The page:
Introduced European smelt (Osmerus eperlanus) affects food web and fish community in a large Norwegian lake
Journal article, Peer reviewed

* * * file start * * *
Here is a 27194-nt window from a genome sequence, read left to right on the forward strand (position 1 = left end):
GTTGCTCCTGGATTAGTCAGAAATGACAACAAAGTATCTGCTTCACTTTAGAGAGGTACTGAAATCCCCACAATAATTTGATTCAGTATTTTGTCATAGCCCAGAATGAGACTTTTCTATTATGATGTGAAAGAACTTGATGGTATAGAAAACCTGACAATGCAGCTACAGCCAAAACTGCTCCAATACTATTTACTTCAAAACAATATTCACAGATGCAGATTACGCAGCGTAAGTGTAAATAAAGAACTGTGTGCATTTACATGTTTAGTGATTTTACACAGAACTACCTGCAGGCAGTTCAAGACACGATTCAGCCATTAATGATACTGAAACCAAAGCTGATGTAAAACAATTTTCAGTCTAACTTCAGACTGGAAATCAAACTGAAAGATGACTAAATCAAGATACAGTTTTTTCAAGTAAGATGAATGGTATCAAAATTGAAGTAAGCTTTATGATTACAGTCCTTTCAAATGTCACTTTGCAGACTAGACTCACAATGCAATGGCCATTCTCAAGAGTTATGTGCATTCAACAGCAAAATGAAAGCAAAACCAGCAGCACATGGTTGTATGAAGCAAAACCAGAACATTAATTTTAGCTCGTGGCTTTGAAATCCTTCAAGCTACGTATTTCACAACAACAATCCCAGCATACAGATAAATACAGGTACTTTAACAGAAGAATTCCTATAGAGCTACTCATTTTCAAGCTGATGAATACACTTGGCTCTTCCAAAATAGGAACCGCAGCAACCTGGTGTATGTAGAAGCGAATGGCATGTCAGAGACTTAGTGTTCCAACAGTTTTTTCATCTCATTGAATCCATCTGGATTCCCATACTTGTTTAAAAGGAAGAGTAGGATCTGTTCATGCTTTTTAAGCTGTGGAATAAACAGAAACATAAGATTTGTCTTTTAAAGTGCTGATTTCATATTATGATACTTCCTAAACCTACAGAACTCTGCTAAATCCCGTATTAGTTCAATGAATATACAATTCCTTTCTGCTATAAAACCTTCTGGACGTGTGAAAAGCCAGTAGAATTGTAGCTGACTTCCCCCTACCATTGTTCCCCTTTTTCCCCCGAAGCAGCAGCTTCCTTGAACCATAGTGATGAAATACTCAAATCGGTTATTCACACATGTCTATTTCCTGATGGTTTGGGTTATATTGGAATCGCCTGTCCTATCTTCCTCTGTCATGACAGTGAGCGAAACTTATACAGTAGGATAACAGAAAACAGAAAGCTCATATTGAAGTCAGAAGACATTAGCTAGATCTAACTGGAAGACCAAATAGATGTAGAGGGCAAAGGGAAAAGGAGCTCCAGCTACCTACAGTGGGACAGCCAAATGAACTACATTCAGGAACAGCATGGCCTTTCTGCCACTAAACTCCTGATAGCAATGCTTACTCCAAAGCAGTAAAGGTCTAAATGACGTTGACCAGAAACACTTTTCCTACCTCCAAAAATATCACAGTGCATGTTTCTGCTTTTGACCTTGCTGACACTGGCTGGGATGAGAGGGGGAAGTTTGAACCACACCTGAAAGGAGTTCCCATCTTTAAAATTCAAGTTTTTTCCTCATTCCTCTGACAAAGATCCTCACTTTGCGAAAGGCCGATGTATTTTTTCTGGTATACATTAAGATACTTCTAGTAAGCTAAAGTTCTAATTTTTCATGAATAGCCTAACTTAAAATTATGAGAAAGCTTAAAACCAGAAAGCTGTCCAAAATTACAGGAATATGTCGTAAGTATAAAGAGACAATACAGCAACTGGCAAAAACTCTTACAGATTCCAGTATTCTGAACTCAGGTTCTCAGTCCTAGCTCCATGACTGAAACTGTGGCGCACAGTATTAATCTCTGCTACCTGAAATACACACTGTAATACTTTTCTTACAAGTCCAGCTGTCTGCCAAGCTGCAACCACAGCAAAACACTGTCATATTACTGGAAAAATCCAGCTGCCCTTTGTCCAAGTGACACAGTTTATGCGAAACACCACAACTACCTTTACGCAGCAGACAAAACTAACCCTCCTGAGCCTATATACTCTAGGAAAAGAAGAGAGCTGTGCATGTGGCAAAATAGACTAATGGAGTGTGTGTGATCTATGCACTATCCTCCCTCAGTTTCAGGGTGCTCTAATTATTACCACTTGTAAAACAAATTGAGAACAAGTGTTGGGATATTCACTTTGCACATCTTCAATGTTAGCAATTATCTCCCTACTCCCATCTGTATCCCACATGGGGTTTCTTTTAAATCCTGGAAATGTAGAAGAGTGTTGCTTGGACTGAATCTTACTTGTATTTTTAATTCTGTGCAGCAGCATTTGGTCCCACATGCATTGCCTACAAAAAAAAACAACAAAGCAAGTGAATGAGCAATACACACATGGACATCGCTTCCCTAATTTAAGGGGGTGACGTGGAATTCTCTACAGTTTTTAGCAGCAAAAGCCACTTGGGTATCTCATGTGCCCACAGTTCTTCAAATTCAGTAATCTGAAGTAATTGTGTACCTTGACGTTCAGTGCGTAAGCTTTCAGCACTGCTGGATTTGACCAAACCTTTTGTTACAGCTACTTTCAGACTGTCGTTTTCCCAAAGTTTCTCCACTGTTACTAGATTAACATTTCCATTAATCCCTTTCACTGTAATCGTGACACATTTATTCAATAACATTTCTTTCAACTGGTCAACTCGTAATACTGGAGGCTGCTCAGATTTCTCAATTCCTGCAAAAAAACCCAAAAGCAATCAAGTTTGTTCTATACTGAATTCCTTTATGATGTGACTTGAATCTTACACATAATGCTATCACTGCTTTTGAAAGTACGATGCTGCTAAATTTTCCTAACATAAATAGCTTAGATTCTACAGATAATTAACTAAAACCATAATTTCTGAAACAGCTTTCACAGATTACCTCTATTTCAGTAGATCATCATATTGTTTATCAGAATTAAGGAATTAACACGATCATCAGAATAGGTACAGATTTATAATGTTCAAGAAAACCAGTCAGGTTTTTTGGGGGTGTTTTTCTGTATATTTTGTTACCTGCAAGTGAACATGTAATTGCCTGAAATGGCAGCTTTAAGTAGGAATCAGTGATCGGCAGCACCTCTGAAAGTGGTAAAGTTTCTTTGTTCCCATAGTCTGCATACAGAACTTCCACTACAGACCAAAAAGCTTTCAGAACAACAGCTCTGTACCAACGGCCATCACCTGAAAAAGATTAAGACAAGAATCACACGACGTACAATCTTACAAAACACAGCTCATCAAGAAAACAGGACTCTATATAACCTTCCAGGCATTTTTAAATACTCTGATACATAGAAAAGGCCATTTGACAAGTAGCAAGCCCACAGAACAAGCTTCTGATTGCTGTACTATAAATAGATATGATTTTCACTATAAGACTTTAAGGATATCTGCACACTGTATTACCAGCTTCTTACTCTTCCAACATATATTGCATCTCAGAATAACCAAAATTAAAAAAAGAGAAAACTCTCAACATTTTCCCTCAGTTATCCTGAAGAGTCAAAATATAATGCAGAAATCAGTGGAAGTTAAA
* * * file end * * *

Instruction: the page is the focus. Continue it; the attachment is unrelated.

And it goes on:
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Invasive and introduced fishes can affect recipient ecosystems and native species via altered competitive and predatory interactions, potentially leading to top-down and bottom-up cascading impacts. Here, we describe a case from a large lake in southern Norway, Storsjøen, where the illegal introduction of a small, predominantly planktivorous fish species, European smelt (Osmerus eperlanus), has led to changes in the native fish community and lake food web. Survey fishing data collected before (2007) and after (2016) the introduction indicates that smelt has become the numerically dominant fish species both in benthic and pelagic habitats, with concurrent reductions in the relative abundance of native European whitefish (Coregonus lavaretus) and Arctic charr (Salvelinus alpinus) populations. Stable isotope (d13C and d15N) data indicate minor changes in the trophic niches of native whitefish and Arctic charr despite partly overlapping niches with the introduced smelt. In contrast, brown trout (Salmo trutta) showed an earlier shift to piscivory, a more pelagic niche and increased growth rate, likely because of the smelt induced increase in pelagic prey fish abundance. The main trophic pathway supporting top predators (i.e., large brown trout) in Storsjøen has, therefore, shifted from a littoral to a more pelagic base. Our study demonstrates that small-sized introduced fishes can alter lake foodweb dynamics, with contrasting impacts on native fishes. This knowledge is vital for future evaluation and mitigation of potential impacts of smelt introductions on lake ecosystems.